But we can live with that.
What we cannot live with is non-okayness. If we have a sense that life is not okay, I am not okay, nothing is okay…and it never will be okay…
…we cannot bear to live like that.
So here’s my long-winded point: many of us frequently mistakenly believe that okayness and feeling good are the same.
They are not.
Okayness is what is always the case.
It isn’t about feeling good. It isn’t about things going my way. It isn’t about my life lasting forever. It isn’t about people liking me. It isn’t about the survival of the species.
You can recognize it in an instant. Right now, let go of the tension in your forehead.
Quickly, before you jump to the next thought, just note that in this one instant, it is clear that okayness is all that is happening.
Only in the next second when we grasp at the next thought can we believe that okayness depends upon anything. In this one moment it is clear that okayness is unconditional.
I will die. You will die. We will experience pain, doubt, fear, and loss.
Okayness is unconditional.
There’s a story that I read years ago. I believe I read it in a collection of Papaji transcripts. It is about the lion who was raised as a sheep. (Or it may be that he told the story as a lion raised as a donkey. Either way works.)
To be honest, I didn’t really understand it at the time. But recently I was reminded of this story during a group call, and as I shared the story I saw how potentially useful it is for anyone who is interested in knowing their innate freedom.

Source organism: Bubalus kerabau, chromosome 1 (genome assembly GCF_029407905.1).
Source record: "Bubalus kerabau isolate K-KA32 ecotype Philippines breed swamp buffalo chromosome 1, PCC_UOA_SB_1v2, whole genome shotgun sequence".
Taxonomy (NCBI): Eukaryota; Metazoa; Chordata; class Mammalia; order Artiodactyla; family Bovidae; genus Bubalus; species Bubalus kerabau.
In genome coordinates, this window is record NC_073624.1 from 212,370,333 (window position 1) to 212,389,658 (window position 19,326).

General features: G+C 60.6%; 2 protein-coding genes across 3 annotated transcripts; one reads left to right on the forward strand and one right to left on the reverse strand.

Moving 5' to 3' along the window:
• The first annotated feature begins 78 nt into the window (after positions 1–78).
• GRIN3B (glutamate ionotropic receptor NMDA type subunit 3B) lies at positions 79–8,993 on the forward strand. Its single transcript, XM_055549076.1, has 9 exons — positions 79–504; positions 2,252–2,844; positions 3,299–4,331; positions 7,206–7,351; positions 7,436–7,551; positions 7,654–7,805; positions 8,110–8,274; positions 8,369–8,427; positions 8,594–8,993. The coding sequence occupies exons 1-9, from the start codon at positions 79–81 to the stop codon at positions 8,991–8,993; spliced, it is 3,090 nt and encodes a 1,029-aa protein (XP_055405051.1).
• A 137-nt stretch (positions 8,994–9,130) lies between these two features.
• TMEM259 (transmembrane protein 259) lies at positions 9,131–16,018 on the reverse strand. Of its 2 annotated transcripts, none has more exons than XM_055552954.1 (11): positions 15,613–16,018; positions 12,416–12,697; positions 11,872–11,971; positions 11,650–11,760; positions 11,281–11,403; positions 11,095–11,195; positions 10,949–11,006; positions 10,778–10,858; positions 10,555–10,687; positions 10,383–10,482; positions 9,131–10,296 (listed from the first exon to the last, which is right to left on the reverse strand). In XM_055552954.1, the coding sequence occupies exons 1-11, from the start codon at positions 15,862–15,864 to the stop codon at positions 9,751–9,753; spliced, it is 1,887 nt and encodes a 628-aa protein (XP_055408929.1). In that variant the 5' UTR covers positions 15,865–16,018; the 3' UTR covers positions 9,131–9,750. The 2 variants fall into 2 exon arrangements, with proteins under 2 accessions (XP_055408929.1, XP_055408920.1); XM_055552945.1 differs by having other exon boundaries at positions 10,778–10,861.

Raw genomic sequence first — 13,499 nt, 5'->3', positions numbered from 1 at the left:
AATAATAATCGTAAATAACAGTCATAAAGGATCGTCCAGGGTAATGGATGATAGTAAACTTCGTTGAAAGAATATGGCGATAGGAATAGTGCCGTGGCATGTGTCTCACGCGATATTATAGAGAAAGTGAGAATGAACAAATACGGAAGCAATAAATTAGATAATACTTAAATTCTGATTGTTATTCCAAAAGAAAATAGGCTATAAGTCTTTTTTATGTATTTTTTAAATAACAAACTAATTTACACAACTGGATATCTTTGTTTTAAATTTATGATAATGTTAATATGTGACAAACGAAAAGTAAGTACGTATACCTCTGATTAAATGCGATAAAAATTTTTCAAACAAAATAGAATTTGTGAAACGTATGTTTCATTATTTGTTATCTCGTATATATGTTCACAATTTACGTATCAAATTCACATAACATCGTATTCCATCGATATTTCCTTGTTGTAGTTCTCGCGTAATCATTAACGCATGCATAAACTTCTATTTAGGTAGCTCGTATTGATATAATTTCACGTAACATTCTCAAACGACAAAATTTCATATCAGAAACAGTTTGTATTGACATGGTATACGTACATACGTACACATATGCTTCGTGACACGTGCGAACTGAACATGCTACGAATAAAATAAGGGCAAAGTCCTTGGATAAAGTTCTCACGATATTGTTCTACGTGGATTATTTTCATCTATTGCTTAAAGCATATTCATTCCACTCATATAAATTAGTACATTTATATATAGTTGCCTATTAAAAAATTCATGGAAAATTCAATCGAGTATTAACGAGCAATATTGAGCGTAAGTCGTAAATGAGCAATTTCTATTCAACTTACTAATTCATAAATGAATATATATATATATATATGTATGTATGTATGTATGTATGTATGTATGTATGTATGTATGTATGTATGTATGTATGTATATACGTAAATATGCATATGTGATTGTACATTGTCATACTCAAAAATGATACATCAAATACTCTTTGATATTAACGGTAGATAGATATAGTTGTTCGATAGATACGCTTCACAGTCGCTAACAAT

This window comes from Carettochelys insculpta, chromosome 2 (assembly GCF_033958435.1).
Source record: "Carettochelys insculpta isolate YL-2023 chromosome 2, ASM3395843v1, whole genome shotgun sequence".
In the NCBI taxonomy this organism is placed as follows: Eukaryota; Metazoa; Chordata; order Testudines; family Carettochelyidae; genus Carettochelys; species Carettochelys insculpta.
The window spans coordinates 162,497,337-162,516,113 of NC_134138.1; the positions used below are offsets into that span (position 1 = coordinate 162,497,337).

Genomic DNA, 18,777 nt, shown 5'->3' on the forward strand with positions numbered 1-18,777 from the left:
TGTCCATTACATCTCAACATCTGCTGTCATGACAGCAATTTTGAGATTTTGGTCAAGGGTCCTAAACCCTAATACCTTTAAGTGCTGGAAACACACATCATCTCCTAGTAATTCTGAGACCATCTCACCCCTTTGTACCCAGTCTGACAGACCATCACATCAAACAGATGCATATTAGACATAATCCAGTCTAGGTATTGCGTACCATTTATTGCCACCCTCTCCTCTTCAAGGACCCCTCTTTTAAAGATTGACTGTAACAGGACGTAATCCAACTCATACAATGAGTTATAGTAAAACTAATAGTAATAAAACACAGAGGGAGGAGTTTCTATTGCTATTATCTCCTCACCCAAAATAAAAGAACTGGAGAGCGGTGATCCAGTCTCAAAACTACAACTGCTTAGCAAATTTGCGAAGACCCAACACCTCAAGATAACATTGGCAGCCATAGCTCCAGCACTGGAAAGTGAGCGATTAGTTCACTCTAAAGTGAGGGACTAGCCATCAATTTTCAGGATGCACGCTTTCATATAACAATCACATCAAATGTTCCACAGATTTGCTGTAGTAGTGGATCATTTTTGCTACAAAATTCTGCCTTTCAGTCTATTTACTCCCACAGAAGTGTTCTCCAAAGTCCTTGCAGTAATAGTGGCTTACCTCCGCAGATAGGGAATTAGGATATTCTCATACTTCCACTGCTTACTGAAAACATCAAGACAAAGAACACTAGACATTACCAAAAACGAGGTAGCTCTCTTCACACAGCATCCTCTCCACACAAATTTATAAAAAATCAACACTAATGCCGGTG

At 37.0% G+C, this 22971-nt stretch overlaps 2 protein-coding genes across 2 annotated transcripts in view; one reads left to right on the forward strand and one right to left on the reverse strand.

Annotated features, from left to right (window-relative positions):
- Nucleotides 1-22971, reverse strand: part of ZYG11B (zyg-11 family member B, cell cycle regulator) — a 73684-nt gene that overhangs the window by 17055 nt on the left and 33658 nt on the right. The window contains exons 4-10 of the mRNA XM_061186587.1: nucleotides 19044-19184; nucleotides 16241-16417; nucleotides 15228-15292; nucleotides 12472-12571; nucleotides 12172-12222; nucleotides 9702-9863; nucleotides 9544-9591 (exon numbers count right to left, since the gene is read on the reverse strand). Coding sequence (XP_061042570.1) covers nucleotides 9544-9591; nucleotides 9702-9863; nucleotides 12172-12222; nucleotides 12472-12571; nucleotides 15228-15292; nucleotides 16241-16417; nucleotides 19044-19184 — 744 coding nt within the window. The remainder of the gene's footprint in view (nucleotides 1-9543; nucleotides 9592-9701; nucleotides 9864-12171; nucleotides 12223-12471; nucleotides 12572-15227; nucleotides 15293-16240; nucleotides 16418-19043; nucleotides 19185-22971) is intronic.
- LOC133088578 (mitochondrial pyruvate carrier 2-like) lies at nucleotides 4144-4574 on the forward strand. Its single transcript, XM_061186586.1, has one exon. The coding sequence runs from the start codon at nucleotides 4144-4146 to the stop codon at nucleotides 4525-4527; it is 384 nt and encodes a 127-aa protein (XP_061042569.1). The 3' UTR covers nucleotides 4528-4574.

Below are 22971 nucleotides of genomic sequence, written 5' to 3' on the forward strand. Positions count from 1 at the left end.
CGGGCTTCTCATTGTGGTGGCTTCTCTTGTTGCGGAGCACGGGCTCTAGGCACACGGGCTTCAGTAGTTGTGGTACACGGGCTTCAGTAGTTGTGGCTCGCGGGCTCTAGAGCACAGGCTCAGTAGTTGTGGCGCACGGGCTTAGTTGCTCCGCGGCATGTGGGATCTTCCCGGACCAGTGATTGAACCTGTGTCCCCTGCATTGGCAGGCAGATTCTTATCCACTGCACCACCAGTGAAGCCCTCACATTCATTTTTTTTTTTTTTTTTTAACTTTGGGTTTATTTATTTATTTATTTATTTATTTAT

A farmer finds an orphaned lion cub. He hatches the idea to raise the lion cub with his flock of sheep to guard them. As the lion grew, he believed himself to be a sheep.
One day, an older, wild lion came upon the flock. He intended to catch one of the sheep to eat, but when he saw the young lion with the sheep, he forgot all about his interest in the sheep.
The wild lion chased down the young lion. The young lion trembled and cowered and said, “Please, please Mr. Lion, don’t eat me!”
The wild lion roared with laughter. “Eat you?! Why on earth would I eat you?”
“Because I am a sheep,” said the young lion.
The wild lion shook his head in disbelief. “You are a lion! Not a sheep.”
The young lion would not be convinced. Finally, the wild lion led the young lion to water and showed him his reflection.
Here’s why this story is so useful.
When we believe that “I am such and such,” we are like a lion who believes he is a sheep. The lion is always a lion regardless of what he believes himself to be.
Beliefs cannot limit our innate freedom. But our beliefs can feed into a vicious cycle of contraction. We contract, which reinforces the limited sense of ourselves, which leads to more contraction in an effort to protect ourselves.